Tuesday, May 10, 2016

Ulan-Ude and Lake Baikal

I took a taxi from the train station to the hostel, which was not too far away, but since I didn't know where it was, I decided to take a taxi. And it was kind of a convoluted route there since there were not many bridges over the railroad tracks by the station.

But I got to the hostel, and it was a pretty cool atmosphere; very cordial and friendly. The first night I was there, I walked in and everybody was speaking Spanish. So naturally I just joined in. There was Federico from Italy, Anna from Spain, Gabriela from Brazil, and me, all talking in Spanish all night. The other three dissipated and went their separate ways over the next few days, but I stayed on.

Then I got really sick. I don't know if it was food poisoning, or what, but I was miserable and weak for about 48 hours, and mostly in bed. It might have been the water, too. I had asked Ivan, the guy seemingly in charge at the hostel (actually, nobody was really in charge...the owner/manager was off traveling, and had just left his employees there doing their thing), if the tap water was safe, and he said it was, so I drank some. Later he told me they usually boil it. Great. I looked online and found that it wasn't safe because of giardia. Oh, great, again. Then I got the sickness. After that I either boiled water or used water purification tablets that I brought with me.

While I was sick, a couple of women from the US checked into my room,  Gwen and her daughter Anya. They both spoke fluent Russian. They had bought tickets for themselves and a local friend of theirs from the States who lived in Ulan-Ude, Carolyn, to go on a regional bus to a section of Lake Baikal at Goryachinsk on the east side of the lake, which was a lesser-traveled area that mostly locals went to. But then Gwen got the awful stomach funk, and got too sick to go,  so they asked me if I wanted to take her place so their ticket would not go to waste. I was happy for the opportunity but sad that she could not go. It was definitely an experience I would not likely have found by myself at that time. I would have had to chase down a local bus that stopped in an out-of-the-way place, figure out which one was going there with very little information and a language barrier, and then figure out how to get back.  But now I was traveling with Anya and Carolyn, who spoke fluent Russian, and were kind enough to provide me with experiences and foods from the local culture that I would not have experienced.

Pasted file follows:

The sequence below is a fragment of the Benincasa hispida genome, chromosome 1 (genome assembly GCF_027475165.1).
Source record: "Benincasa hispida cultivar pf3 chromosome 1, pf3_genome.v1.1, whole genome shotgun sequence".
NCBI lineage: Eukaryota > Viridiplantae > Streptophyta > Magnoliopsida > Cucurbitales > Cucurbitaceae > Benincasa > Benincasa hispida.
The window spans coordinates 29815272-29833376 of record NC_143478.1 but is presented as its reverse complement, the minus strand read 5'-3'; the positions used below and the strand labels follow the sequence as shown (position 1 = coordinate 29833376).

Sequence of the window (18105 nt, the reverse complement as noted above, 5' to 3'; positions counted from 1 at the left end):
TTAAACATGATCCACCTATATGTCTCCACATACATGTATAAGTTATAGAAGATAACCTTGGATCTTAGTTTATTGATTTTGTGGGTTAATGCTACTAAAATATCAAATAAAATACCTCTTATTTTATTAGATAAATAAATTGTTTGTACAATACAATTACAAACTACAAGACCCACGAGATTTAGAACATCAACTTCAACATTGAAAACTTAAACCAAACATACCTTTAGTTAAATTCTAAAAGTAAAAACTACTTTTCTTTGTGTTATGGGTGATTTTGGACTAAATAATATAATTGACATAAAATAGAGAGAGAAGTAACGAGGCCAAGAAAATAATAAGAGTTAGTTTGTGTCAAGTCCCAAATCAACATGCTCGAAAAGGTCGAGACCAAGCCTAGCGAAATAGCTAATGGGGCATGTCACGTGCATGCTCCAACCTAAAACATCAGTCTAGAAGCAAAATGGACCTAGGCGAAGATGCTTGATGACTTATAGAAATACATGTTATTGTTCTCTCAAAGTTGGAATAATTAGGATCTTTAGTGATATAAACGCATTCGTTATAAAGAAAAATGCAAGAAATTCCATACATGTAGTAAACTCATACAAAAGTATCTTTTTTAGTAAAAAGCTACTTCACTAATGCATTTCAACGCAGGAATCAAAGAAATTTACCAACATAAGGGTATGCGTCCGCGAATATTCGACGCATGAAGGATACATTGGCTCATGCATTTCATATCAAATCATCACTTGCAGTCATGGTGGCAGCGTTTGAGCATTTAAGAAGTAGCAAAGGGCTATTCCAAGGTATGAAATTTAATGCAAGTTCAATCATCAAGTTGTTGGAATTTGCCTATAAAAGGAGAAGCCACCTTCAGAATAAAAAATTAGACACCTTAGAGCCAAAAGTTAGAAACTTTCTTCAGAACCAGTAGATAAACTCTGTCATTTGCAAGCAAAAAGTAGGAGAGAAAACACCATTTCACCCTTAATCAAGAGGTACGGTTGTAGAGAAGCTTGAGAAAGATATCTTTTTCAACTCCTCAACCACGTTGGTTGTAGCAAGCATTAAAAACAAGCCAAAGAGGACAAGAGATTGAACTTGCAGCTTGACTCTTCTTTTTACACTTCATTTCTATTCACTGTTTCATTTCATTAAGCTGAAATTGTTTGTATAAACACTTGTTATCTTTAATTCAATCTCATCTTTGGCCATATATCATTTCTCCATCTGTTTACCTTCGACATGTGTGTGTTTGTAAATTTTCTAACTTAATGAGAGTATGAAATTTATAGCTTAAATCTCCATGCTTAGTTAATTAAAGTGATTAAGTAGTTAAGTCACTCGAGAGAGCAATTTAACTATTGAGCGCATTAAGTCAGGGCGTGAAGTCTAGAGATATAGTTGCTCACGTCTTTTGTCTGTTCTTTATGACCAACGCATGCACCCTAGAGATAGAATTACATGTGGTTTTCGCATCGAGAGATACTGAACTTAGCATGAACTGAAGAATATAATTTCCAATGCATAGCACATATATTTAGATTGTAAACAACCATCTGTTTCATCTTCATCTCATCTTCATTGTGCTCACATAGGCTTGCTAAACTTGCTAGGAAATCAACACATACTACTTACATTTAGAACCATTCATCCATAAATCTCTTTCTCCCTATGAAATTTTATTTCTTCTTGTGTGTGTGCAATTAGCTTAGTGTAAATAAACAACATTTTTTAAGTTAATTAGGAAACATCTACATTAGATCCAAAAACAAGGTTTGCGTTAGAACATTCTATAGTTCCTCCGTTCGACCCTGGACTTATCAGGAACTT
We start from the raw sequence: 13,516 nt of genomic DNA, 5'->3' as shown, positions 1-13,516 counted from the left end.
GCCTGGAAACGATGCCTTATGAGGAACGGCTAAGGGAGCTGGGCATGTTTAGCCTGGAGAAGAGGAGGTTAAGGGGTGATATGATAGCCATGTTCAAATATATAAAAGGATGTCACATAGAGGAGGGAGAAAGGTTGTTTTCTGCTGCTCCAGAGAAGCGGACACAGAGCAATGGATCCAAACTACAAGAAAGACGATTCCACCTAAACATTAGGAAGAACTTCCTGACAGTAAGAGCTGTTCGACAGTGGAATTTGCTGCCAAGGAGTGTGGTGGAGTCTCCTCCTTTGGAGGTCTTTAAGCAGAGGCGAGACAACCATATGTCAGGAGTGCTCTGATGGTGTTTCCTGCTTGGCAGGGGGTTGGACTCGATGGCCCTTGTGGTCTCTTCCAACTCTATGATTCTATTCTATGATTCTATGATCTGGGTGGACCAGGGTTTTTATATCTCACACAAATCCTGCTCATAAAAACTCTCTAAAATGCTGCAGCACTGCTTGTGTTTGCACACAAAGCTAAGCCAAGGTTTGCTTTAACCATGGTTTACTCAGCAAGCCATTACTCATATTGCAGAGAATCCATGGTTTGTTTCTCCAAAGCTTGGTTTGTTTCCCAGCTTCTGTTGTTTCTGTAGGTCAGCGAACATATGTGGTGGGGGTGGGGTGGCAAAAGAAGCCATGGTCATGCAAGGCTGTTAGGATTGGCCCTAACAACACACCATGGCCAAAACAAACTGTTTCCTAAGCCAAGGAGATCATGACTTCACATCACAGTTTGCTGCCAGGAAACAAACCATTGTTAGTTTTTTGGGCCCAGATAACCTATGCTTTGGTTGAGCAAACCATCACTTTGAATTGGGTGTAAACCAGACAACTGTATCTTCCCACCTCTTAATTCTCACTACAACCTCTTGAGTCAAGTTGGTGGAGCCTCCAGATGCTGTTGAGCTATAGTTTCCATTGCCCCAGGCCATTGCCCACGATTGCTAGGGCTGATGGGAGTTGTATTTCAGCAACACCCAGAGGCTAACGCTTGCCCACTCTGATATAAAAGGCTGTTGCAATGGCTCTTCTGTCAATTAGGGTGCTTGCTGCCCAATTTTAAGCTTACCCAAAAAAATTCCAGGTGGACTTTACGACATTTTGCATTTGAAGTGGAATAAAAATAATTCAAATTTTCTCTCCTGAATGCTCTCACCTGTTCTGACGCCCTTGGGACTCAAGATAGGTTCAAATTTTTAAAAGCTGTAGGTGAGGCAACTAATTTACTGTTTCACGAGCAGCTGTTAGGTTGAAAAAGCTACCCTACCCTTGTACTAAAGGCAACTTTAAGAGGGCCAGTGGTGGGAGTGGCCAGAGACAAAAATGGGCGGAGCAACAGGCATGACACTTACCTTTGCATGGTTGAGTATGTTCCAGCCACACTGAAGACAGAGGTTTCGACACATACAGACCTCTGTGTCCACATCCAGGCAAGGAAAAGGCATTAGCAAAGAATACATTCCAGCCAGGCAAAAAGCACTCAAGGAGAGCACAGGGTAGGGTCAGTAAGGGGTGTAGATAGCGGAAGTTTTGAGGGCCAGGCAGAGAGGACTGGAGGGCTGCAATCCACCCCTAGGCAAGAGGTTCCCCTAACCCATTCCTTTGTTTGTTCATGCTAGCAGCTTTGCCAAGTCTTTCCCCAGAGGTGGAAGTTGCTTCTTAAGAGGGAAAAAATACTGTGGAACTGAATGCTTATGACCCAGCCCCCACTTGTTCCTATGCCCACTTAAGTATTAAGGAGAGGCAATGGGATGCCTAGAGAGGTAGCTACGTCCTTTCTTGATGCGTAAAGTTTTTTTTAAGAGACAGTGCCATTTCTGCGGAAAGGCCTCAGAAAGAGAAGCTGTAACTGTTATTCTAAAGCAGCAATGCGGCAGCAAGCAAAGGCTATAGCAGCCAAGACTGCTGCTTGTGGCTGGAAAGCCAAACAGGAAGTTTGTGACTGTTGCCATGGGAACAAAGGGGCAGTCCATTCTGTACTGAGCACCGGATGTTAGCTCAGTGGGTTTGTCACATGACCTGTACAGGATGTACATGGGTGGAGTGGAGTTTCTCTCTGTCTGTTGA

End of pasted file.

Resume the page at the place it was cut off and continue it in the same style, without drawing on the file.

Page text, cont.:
It was a three-hour bus ride to Goryachinsk, and we stopped at several towns along the way, sometimes detouring down rutty little dirt roads. It was a bus mostly for commuters, and definitely not a tourist staple. Though Goryachinsk had some hot springs, they didn't seem open (the "Gorya" part of the town's name means "hot"), though we did use a bathroom at the springs that was a board on the ground with a hole in it in an outhouse.

We walked on a path around the town to the lake, and weren't sure exactly if we were on the right path, but, sure enough, we got there. The lake was beatific, covered in ice, and surrounded by mountains. Lake Baikal is the biggest freshwater lake in the world, and bigger than all the Great Lakes put together.

We spent most of the day there, and had a picnic by the shore. We also waded in the icy waters there, and I happened to have a Buddhist prayer shawl in my bag that I tied to a tree that already had several prayer shawls attached.

We walked a different way back to Goryachinsk, taking the main road to the town, which was fairly long, but a nice walk. We got back just a little before the bus was due to go back to Ulan-Ude, so we just looked around the main square there while we waited for the bus. Then we took the three-hour ride back to Ulan-Ude. Upon getting back to the hostel, Gwen was feeling a little better, so she accompanied us all to dinner. Strangely enough, all three of the people on the hostel staff knew Carolyn from different connections, so we stored to chat with the members of the staff before taking off for dinner.

The next few days, I just spent looking at the sights of Ulan-Ude. All good things must come to an end at some point, and I prepared to leave the city, making the plans for the rest of this leg of my Russian journey.

1 comment:

  1. Hi Stuuu !! I just found your blog �� very nice stories !!
    The name of the spanish girl is Anna ��
    Sometimes i open your soundcloud page and loud up the music !
    Strong hug dude, keep on like this